Probationers’ Rights Under the Fourth Amendment

Created on September 17, 1787, and amended multiple times the U.S. Constitution is the supreme law of the United States of America. Not only is it the ultimate order of our land, the Constitution is also the foundation for every proceeding that occurs in our modern day courtroom. The first three words of Constitution are “We the people,” and without the people’s voice layered throughout the document the United States wouldn’t be the great country it is today.

There are many parts to it and every lawyer should have a printed version of it in their office. For the purpose of this article, we will be focusing on the Fourth Amendment which says “’each man’s home is his castle’, secure from unreasonable searches and seizures of property by the government. It protects against arbitrary arrests, and is the basis of the law regarding search warrants, stop-and-frisk, safety inspections, wiretaps, and other forms of surveillance, as well as being central to many other criminal law topics and to privacy law.”

Although every part of the U.S. Constitution is equally important, as a law firm that handles a lot of criminal cases, we at Carlos Gonzalez Law think the Fourth Amendment should be a daily read for every practicing attorney. If a defendant comes out of a courtroom being found guilty but is only given probation; then this verdict is considered a victory for both the defendant and his or her attorney.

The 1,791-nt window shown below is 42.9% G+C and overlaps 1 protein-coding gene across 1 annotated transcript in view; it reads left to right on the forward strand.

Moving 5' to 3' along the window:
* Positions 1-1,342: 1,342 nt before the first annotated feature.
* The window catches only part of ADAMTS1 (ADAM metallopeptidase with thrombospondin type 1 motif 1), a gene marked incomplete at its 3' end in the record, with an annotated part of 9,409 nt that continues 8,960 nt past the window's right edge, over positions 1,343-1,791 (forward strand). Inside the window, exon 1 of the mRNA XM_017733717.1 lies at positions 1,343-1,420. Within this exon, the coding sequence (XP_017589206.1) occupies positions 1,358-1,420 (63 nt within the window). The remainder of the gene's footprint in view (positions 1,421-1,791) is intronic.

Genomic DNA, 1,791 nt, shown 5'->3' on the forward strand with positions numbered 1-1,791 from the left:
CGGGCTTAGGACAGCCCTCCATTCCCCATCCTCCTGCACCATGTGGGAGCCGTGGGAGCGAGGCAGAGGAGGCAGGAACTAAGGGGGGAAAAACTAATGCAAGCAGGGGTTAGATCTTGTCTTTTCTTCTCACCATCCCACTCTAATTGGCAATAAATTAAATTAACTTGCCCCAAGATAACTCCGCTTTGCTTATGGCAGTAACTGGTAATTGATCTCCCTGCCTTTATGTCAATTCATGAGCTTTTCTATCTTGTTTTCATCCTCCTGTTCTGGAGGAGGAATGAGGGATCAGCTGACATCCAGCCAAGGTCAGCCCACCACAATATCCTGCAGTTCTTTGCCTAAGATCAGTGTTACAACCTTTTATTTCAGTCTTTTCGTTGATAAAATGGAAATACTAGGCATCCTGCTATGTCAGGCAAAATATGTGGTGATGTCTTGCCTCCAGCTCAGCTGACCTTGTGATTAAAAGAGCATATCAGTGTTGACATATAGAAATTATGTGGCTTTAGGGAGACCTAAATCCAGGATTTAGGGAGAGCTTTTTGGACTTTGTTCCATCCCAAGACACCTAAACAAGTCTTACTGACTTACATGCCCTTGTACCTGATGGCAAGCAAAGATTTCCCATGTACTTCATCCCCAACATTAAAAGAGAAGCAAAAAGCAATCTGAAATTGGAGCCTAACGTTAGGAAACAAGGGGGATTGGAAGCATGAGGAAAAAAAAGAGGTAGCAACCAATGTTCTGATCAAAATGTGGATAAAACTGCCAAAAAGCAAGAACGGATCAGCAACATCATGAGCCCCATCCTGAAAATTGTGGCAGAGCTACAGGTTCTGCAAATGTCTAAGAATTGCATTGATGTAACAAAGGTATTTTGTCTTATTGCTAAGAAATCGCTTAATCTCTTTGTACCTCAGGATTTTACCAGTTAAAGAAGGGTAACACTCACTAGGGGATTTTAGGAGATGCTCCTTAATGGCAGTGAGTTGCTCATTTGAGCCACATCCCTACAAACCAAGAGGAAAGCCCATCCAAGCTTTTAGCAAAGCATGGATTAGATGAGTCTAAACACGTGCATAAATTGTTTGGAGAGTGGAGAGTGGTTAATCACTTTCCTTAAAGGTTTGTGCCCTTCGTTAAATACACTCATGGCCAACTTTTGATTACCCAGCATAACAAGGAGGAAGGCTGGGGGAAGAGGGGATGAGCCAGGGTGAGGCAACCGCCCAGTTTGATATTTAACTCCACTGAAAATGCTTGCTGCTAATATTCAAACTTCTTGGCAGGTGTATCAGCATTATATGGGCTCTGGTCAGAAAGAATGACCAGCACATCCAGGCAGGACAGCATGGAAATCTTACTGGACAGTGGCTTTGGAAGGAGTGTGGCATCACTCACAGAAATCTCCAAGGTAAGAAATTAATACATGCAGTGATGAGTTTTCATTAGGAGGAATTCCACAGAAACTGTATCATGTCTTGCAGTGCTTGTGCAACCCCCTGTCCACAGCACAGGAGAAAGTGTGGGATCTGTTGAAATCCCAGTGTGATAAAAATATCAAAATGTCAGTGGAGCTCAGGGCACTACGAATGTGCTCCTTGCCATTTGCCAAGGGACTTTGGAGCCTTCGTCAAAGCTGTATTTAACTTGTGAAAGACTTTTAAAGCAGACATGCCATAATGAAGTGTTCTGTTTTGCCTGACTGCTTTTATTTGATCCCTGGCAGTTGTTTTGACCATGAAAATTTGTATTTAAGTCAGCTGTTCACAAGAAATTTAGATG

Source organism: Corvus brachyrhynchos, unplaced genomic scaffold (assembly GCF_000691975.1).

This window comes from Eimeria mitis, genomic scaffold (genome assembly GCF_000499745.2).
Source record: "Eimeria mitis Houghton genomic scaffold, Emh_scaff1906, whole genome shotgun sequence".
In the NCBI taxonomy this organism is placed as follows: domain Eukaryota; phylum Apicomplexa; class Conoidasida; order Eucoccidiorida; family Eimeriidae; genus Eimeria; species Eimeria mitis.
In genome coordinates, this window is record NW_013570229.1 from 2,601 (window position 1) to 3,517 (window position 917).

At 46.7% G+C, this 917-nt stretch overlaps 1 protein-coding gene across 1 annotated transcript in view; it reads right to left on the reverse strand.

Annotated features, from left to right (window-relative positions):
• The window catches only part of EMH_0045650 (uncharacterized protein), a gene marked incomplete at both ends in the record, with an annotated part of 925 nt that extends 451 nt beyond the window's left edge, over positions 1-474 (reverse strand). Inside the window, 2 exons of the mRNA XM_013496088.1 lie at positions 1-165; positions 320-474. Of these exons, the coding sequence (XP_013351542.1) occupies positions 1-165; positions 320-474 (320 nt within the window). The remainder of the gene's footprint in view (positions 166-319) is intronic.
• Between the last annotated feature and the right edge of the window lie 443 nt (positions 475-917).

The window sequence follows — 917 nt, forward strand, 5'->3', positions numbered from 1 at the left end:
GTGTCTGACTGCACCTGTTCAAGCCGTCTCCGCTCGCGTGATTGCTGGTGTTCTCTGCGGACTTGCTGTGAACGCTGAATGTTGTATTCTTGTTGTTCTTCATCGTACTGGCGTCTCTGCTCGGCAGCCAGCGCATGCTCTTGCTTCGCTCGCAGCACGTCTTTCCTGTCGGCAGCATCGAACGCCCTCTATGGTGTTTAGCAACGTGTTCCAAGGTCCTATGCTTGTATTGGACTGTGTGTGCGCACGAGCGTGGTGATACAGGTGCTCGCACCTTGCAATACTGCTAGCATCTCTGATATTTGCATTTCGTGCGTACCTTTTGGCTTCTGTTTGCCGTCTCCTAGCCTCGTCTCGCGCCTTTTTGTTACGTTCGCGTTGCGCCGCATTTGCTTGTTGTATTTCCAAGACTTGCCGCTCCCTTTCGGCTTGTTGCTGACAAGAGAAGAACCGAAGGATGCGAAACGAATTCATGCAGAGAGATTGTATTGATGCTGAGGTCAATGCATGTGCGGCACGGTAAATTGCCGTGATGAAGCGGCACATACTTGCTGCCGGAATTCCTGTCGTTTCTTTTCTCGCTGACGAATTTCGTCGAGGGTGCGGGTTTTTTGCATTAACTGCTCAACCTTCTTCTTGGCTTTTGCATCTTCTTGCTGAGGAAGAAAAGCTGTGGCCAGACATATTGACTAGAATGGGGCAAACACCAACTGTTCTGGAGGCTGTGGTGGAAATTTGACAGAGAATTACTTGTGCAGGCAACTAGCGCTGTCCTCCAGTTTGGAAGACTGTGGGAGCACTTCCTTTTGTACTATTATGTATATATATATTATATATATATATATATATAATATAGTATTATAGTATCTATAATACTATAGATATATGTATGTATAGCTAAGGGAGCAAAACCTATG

But probationers have to understand that they are typically subjected to warrantless searches without probable cause due to the fact that when you’re on probation it means, “Subjected to supervision.” An officer needs a warrant from the courts to search a citizen’s property but this is not the case if you are on probation.

Types of Search Conditions for Probationers:

The harshest form of probation consist of probationers having to agree to any search, by a probation officer or a police officer where the officer doesn’t need to suspect you of committing any crime, being in the possession of a drug, association of convicted criminals or being in possession of objects that are prohibited under the agreement of the probation.

The second type of search consists where the probationer agrees to reasonable searches at reasonable times. This means an officer must have some form of reason for a search. The word “reasonable” is very open and the officer only needs slight proof; for example, when a police officer searches your car because he or she smells marijuana inside your vehicle.

The third kind of search is the contraband search, where an officer suspects you are in the possession of drugs, weapons, or both. Another name for this type of search is a “drug search condition” or “contraband search condition.” For example, if an officer sees gun bullets in your car then he or she can search your vehicle to see if you are in the possession of a gun. An officer is only allowed to search for drugs or weapons and nothing else.

We at Carlos Gonzalez Law know the United States Constitution and even probationers get protection under the Fourth Amendment. If you in a legal ordeal and what to know your rights, don’t hesitate to contact us at (786) 358-6888